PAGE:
Constitution. Wyoming is still governed under its original Constitution, which was adopted in 1889. Amendments (changes) to the Constitution must be approved by a majority of the people voting in that particular election. Amendments may be proposed by a two-thirds vote of both houses of the legislature, or by a constitutional convention. Such a convention must be approved by two-thirds of the members of each house of the legislature, and by a majority of the voters.
Executive. The people of Wyoming elect the governor to a four-year term. The governor may serve no more than two terms during a 16-year period.
Much of the governor's power lies in the right to appoint other important state officials. For example, the governor appoints the attorney general and the heads of the budget and personnel departments.
The voters elect four other high state officials to four-year terms. These are the secretary of state, auditor, treasurer, and superintendent of public instruction. They have the same term limitations as the governor.
Wyoming does not have a lieutenant governor. If the governor dies or resigns, the secretary of state serves as governor until a new governor is elected.
Legislature consists of a 30-member senate and a 60-member house of representatives. Senators are elected to four-year terms and may serve no more than three terms during a 24-year period. Representatives are elected to two-year terms and may serve no more than three terms during a 12-year period.
The two houses of the Legislature meet each year. General sessions of the Legislature begin on the second Tuesday of January in odd-numbered years. Budget sessions begin on the third Monday in February in even-numbered years. The Legislature may not meet more than 40 legislative days in any year or more than 60 days in each two-year period. The governor may call special legislative sessions.
Courts. The highest court in Wyoming is the Supreme Court. It has five justices who are appointed to serve eight-year terms. These justices elect one of their number to serve as the chief justice. The Supreme Court usually hears only appeals from the lower courts.
Most major civil and criminal trials in the state are held in district courts. Wyoming has nine judicial districts, each with either one or two district judges. District judges are appointed to six-year terms. The governor appoints all judges of the Supreme Court and district courts. The governor chooses them from nominees of the Wyoming Judicial Nominating Commission. At the next election, voters then choose whether or not to have the judges stay in office. Other courts in Wyoming include county courts, police courts, municipal courts, and justice-of-the-peace courts.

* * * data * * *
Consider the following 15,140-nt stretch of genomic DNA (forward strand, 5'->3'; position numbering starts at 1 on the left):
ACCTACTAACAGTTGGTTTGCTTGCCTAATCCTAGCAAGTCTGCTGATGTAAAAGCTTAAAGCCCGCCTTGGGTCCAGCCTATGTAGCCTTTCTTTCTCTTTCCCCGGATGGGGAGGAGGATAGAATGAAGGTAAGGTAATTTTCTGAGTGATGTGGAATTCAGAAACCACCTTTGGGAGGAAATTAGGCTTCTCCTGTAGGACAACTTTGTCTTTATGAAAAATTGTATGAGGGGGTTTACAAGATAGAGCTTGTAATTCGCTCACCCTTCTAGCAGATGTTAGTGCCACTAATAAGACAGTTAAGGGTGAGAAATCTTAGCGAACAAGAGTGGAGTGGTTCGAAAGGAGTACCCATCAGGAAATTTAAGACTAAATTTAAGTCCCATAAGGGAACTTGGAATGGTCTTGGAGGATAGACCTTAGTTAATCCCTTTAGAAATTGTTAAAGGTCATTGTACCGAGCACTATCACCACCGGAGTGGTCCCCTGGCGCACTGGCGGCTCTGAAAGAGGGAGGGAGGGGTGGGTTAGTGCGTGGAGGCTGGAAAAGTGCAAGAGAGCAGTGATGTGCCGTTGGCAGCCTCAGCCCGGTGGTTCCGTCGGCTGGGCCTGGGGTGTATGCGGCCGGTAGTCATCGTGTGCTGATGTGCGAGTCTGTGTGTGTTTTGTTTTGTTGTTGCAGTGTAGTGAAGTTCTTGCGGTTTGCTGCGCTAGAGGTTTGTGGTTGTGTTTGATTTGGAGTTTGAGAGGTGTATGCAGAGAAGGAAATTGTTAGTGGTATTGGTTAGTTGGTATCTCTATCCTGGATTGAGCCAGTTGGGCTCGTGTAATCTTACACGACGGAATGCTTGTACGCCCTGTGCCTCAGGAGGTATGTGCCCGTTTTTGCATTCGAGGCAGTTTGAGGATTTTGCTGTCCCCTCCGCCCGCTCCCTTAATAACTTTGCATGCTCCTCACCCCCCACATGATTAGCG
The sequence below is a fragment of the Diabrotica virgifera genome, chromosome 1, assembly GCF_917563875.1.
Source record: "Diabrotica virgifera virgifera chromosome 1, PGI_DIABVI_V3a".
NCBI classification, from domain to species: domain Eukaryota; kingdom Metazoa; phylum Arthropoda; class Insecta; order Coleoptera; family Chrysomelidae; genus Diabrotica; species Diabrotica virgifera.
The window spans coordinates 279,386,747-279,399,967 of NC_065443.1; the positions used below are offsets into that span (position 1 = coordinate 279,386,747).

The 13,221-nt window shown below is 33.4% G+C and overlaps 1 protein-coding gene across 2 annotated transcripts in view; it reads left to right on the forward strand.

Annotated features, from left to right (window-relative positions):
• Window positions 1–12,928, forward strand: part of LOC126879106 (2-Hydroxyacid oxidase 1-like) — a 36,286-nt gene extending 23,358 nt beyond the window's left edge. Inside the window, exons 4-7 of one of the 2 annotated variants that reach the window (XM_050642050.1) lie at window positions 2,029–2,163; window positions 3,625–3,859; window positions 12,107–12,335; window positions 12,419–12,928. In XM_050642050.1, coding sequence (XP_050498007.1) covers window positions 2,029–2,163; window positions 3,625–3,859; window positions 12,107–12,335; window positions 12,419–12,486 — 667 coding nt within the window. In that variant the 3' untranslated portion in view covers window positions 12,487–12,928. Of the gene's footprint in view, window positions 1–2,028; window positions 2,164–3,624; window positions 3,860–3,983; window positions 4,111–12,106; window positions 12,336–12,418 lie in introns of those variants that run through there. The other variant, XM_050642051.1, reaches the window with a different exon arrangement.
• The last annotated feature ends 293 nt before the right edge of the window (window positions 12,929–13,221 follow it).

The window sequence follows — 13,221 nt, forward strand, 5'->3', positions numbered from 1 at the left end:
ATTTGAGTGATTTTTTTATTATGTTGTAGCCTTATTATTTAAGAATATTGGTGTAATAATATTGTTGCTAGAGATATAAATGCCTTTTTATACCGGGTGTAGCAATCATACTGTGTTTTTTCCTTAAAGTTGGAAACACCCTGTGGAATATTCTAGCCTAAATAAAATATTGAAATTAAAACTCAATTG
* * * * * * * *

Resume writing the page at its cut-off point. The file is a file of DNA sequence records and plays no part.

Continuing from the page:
Local government. Wyoming has 23 counties, each governed by a board of three or five commissioners. The commissioners are elected to four-year terms. Most Wyoming cities have a mayor-council government. Exceptions are Casper and Laramie, which employ city managers. By state law, a community must have at least 4,000 residents to be classified as a city. Wyoming's cities are called first class cities. Communities with populations between 150 and 4,000 are called towns.
Revenue. Taxes account for about 40 percent of the state government's general revenue (income). Most of the rest comes from federal grants and other U.S. government programs. The leading sources of tax revenue are a tax on mineral production and a sales tax. Wyoming has no state personal or corporate income tax.
Politics. In state and local elections, Republicans have won two-thirds of the contests since 1890, but Democrats often win major offices. The cities of southern Wyoming are a major source of Democratic strength. Republicans usually get more votes from the northern counties, which are largely rural.
In presidential elections, Wyoming has voted for Republican candidates more than twice as often as for Democratic candidates.
Indian days. The first people who lived in the Wyoming area were Indian hunters of at least 11,000 years ago. Later, huge herds of buffaloes roamed the prairies. This rich source of meat attracted many Indians to the area. When white people arrived they found Arapaho, Bannock, Blackfeet, Cheyenne, Crow, Shoshone, Sioux, and Ute Indians living in what is now Wyoming.
Exploration. French trappers may have entered the Wyoming region in the mid-1700's. However, exploration of the area did not begin until after 1800. The United States bought most of the region from France in 1803, as part of the Louisiana Purchase. After that, American trappers came to the area to find furs. In 1807, a trapper named John Colter became the first white man to travel across the Yellowstone area. Five years later, in 1812, a party of fur traders from Oregon crossed the area from west to east. The group, led by Robert Stuart, discovered a relatively easy way across the mountains through South Pass. This route became important in pioneer travel to the West.
During the 1820's and 1830's, the fur trade became more highly organized. General William Ashley established an annual rendezvous (gathering) of trappers. At these gatherings, Ashley's fur company traded ammunition, food, and other supplies for furs. The first rendezvous took place in 1825 on the Green River, near the present Wyoming-Utah border. The yearly rendezvous became important to the trappers not only for trading, but also for exchange of news and as an enjoyable social event.